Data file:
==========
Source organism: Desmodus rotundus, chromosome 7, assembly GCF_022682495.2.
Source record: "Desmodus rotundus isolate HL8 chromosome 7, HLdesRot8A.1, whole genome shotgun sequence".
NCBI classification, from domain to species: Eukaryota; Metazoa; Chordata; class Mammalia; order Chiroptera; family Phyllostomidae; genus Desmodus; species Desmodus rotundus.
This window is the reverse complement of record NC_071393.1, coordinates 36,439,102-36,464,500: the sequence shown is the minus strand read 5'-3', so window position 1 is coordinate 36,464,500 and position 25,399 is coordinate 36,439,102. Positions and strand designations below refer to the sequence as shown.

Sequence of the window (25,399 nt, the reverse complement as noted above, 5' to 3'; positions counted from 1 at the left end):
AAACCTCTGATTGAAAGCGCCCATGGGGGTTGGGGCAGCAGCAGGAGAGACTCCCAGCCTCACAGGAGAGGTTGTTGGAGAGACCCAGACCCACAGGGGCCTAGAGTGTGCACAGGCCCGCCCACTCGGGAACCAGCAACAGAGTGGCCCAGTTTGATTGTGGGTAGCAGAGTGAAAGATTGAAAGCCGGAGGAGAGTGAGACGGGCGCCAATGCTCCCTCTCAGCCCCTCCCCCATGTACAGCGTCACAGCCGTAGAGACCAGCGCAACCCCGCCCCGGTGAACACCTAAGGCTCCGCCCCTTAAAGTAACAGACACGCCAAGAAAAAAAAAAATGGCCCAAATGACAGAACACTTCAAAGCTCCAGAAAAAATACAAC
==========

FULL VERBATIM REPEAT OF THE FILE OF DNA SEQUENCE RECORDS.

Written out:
Source organism: Desmodus rotundus, chromosome 7, assembly GCF_022682495.2.
Source record: "Desmodus rotundus isolate HL8 chromosome 7, HLdesRot8A.1, whole genome shotgun sequence".
NCBI classification, from domain to species: Eukaryota; Metazoa; Chordata; class Mammalia; order Chiroptera; family Phyllostomidae; genus Desmodus; species Desmodus rotundus.
This window is the reverse complement of record NC_071393.1, coordinates 36,439,102-36,464,500: the sequence shown is the minus strand read 5'-3', so window position 1 is coordinate 36,464,500 and position 25,399 is coordinate 36,439,102. Positions and strand designations below refer to the sequence as shown.

Sequence of the window (25,399 nt, the reverse complement as noted above, 5' to 3'; positions counted from 1 at the left end):
AAACCTCTGATTGAAAGCGCCCATGGGGGTTGGGGCAGCAGCAGGAGAGACTCCCAGCCTCACAGGAGAGGTTGTTGGAGAGACCCAGACCCACAGGGGCCTAGAGTGTGCACAGGCCCGCCCACTCGGGAACCAGCAACAGAGTGGCCCAGTTTGATTGTGGGTAGCAGAGTGAAAGATTGAAAGCCGGAGGAGAGTGAGACGGGCGCCAATGCTCCCTCTCAGCCCCTCCCCCATGTACAGCGTCACAGCCGTAGAGACCAGCGCAACCCCGCCCCGGTGAACACCTAAGGCTCCGCCCCTTAAAGTAACAGACACGCCAAGAAAAAAAAAAATGGCCCAAATGACAGAACACTTCAAAGCTCCAGAAAAAATACAAC